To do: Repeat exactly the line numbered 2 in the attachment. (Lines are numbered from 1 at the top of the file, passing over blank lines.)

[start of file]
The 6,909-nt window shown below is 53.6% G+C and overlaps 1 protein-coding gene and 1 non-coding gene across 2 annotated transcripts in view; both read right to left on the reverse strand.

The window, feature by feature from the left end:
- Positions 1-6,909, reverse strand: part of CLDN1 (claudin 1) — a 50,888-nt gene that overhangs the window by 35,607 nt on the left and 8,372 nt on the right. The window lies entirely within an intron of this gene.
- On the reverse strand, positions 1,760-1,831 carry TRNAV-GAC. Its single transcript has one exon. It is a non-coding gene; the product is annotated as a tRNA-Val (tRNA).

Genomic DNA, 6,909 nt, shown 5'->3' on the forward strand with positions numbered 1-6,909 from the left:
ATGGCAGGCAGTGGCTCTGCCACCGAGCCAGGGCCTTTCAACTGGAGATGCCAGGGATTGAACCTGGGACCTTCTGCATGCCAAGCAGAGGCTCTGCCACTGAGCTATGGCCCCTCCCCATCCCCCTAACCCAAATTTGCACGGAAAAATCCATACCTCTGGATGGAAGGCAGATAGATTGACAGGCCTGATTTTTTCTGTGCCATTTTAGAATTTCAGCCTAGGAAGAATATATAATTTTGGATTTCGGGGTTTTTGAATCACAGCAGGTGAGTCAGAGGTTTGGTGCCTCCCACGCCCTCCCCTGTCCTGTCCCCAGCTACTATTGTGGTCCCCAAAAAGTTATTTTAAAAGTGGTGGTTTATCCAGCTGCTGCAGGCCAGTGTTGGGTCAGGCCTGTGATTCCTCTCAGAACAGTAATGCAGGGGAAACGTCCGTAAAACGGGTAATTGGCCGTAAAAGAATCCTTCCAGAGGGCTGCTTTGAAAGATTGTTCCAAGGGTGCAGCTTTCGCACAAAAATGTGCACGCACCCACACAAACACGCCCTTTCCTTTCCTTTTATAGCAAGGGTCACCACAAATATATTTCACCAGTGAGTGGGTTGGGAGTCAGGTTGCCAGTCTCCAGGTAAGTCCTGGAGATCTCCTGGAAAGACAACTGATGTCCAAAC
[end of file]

The window, feature by feature from the left end: